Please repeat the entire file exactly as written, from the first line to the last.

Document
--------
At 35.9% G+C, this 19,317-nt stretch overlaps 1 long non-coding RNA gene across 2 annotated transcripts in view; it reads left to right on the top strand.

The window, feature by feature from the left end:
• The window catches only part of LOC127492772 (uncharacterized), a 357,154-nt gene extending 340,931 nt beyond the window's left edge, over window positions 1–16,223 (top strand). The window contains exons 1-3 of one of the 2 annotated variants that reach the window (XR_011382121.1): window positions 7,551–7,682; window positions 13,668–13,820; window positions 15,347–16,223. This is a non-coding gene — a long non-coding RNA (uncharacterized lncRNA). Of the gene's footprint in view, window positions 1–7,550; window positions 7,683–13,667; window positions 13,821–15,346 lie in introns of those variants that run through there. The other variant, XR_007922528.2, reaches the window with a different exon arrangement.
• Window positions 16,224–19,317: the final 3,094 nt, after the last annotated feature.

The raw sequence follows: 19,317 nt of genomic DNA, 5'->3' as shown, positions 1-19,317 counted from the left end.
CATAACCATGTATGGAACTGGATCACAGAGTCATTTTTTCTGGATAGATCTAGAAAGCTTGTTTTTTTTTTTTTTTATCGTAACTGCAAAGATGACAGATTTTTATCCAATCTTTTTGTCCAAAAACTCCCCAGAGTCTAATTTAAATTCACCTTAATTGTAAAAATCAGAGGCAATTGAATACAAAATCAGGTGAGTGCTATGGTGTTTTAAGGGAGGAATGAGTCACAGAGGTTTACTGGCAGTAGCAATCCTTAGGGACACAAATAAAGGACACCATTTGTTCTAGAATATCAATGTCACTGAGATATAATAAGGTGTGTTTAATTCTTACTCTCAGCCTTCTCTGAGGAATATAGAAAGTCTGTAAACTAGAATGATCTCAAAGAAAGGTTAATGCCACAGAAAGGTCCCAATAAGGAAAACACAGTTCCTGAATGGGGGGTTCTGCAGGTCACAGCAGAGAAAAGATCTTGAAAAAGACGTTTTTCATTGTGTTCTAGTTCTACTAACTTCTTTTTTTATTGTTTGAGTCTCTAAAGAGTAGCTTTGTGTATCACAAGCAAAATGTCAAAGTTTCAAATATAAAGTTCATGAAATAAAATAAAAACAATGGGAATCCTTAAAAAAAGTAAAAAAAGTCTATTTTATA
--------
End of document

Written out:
At 35.9% G+C, this 19,317-nt stretch overlaps 1 long non-coding RNA gene across 2 annotated transcripts in view; it reads left to right on the top strand.

The window, feature by feature from the left end:
• The window catches only part of LOC127492772 (uncharacterized), a 357,154-nt gene extending 340,931 nt beyond the window's left edge, over window positions 1–16,223 (top strand). The window contains exons 1-3 of one of the 2 annotated variants that reach the window (XR_011382121.1): window positions 7,551–7,682; window positions 13,668–13,820; window positions 15,347–16,223. This is a non-coding gene — a long non-coding RNA (uncharacterized lncRNA). Of the gene's footprint in view, window positions 1–7,550; window positions 7,683–13,667; window positions 13,821–15,346 lie in introns of those variants that run through there. The other variant, XR_007922528.2, reaches the window with a different exon arrangement.
• Window positions 16,224–19,317: the final 3,094 nt, after the last annotated feature.

The raw sequence follows: 19,317 nt of genomic DNA, 5'->3' as shown, positions 1-19,317 counted from the left end.
CATAACCATGTATGGAACTGGATCACAGAGTCATTTTTTCTGGATAGATCTAGAAAGCTTGTTTTTTTTTTTTTTTATCGTAACTGCAAAGATGACAGATTTTTATCCAATCTTTTTGTCCAAAAACTCCCCAGAGTCTAATTTAAATTCACCTTAATTGTAAAAATCAGAGGCAATTGAATACAAAATCAGGTGAGTGCTATGGTGTTTTAAGGGAGGAATGAGTCACAGAGGTTTACTGGCAGTAGCAATCCTTAGGGACACAAATAAAGGACACCATTTGTTCTAGAATATCAATGTCACTGAGATATAATAAGGTGTGTTTAATTCTTACTCTCAGCCTTCTCTGAGGAATATAGAAAGTCTGTAAACTAGAATGATCTCAAAGAAAGGTTAATGCCACAGAAAGGTCCCAATAAGGAAAACACAGTTCCTGAATGGGGGGTTCTGCAGGTCACAGCAGAGAAAAGATCTTGAAAAAGACGTTTTTCATTGTGTTCTAGTTCTACTAACTTCTTTTTTTATTGTTTGAGTCTCTAAAGAGTAGCTTTGTGTATCACAAGCAAAATGTCAAAGTTTCAAATATAAAGTTCATGAAATAAAATAAAAACAATGGGAATCCTTAAAAAAAGTAAAAAAAGTCTATTTTATA